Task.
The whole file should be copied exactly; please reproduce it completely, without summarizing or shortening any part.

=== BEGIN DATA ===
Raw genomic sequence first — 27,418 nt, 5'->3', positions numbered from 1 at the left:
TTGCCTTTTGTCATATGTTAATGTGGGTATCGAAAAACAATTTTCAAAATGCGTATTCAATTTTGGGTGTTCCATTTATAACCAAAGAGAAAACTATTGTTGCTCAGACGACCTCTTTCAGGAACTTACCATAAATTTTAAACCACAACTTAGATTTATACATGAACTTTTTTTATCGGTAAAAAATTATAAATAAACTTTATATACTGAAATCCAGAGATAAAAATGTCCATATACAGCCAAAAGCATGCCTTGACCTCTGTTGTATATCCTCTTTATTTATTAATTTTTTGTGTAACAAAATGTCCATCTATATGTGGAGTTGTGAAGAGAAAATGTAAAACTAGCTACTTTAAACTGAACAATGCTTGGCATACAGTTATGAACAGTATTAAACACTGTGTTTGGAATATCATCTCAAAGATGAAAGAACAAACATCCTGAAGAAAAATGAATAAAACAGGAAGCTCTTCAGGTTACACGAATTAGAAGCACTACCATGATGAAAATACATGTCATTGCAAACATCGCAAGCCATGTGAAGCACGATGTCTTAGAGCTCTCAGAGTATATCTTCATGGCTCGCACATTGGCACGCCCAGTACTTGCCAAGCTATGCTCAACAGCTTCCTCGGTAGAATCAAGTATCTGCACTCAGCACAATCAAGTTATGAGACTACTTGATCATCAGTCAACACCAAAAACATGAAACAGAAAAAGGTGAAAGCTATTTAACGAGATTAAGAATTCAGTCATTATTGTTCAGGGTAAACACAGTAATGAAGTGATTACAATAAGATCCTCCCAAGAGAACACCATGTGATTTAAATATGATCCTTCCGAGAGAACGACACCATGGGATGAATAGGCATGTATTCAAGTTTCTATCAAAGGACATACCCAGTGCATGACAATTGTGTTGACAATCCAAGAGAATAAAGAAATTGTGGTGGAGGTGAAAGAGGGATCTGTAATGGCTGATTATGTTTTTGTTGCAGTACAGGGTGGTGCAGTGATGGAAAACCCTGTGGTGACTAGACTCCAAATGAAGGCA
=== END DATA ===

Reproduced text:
Raw genomic sequence first — 27,418 nt, 5'->3', positions numbered from 1 at the left:
TTGCCTTTTGTCATATGTTAATGTGGGTATCGAAAAACAATTTTCAAAATGCGTATTCAATTTTGGGTGTTCCATTTATAACCAAAGAGAAAACTATTGTTGCTCAGACGACCTCTTTCAGGAACTTACCATAAATTTTAAACCACAACTTAGATTTATACATGAACTTTTTTTATCGGTAAAAAATTATAAATAAACTTTATATACTGAAATCCAGAGATAAAAATGTCCATATACAGCCAAAAGCATGCCTTGACCTCTGTTGTATATCCTCTTTATTTATTAATTTTTTGTGTAACAAAATGTCCATCTATATGTGGAGTTGTGAAGAGAAAATGTAAAACTAGCTACTTTAAACTGAACAATGCTTGGCATACAGTTATGAACAGTATTAAACACTGTGTTTGGAATATCATCTCAAAGATGAAAGAACAAACATCCTGAAGAAAAATGAATAAAACAGGAAGCTCTTCAGGTTACACGAATTAGAAGCACTACCATGATGAAAATACATGTCATTGCAAACATCGCAAGCCATGTGAAGCACGATGTCTTAGAGCTCTCAGAGTATATCTTCATGGCTCGCACATTGGCACGCCCAGTACTTGCCAAGCTATGCTCAACAGCTTCCTCGGTAGAATCAAGTATCTGCACTCAGCACAATCAAGTTATGAGACTACTTGATCATCAGTCAACACCAAAAACATGAAACAGAAAAAGGTGAAAGCTATTTAACGAGATTAAGAATTCAGTCATTATTGTTCAGGGTAAACACAGTAATGAAGTGATTACAATAAGATCCTCCCAAGAGAACACCATGTGATTTAAATATGATCCTTCCGAGAGAACGACACCATGGGATGAATAGGCATGTATTCAAGTTTCTATCAAAGGACATACCCAGTGCATGACAATTGTGTTGACAATCCAAGAGAATAAAGAAATTGTGGTGGAGGTGAAAGAGGGATCTGTAATGGCTGATTATGTTTTTGTTGCAGTACAGGGTGGTGCAGTGATGGAAAACCCTGTGGTGACTAGACTCCAAATGAAGGCA